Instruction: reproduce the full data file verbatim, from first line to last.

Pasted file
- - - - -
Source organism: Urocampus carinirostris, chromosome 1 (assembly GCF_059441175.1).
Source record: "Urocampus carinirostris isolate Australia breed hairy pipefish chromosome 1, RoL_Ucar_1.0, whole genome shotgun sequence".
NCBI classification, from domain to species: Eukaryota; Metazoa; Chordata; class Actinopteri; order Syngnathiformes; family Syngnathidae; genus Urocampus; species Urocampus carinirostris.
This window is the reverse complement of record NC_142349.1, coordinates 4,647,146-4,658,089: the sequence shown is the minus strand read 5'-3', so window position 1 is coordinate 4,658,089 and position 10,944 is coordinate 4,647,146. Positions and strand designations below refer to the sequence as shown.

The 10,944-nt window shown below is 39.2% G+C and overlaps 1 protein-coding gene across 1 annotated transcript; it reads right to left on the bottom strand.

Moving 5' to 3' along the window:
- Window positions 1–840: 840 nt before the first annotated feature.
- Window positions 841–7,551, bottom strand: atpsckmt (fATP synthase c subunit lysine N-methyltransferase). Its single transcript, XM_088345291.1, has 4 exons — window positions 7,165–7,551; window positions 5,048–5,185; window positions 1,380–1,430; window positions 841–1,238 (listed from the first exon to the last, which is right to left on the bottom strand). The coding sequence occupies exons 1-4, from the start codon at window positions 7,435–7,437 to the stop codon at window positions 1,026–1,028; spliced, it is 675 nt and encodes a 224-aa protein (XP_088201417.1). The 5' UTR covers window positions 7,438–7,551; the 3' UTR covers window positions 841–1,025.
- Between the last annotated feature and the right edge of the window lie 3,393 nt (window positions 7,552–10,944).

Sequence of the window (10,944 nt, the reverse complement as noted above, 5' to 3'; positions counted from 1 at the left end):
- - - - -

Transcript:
Source organism: Urocampus carinirostris, chromosome 1 (assembly GCF_059441175.1).
Source record: "Urocampus carinirostris isolate Australia breed hairy pipefish chromosome 1, RoL_Ucar_1.0, whole genome shotgun sequence".
NCBI classification, from domain to species: Eukaryota; Metazoa; Chordata; class Actinopteri; order Syngnathiformes; family Syngnathidae; genus Urocampus; species Urocampus carinirostris.
This window is the reverse complement of record NC_142349.1, coordinates 4,647,146-4,658,089: the sequence shown is the minus strand read 5'-3', so window position 1 is coordinate 4,658,089 and position 10,944 is coordinate 4,647,146. Positions and strand designations below refer to the sequence as shown.

The 10,944-nt window shown below is 39.2% G+C and overlaps 1 protein-coding gene across 1 annotated transcript; it reads right to left on the bottom strand.

Moving 5' to 3' along the window:
- Window positions 1–840: 840 nt before the first annotated feature.
- Window positions 841–7,551, bottom strand: atpsckmt (fATP synthase c subunit lysine N-methyltransferase). Its single transcript, XM_088345291.1, has 4 exons — window positions 7,165–7,551; window positions 5,048–5,185; window positions 1,380–1,430; window positions 841–1,238 (listed from the first exon to the last, which is right to left on the bottom strand). The coding sequence occupies exons 1-4, from the start codon at window positions 7,435–7,437 to the stop codon at window positions 1,026–1,028; spliced, it is 675 nt and encodes a 224-aa protein (XP_088201417.1). The 5' UTR covers window positions 7,438–7,551; the 3' UTR covers window positions 841–1,025.
- Between the last annotated feature and the right edge of the window lie 3,393 nt (window positions 7,552–10,944).

Sequence of the window (10,944 nt, the reverse complement as noted above, 5' to 3'; positions counted from 1 at the left end):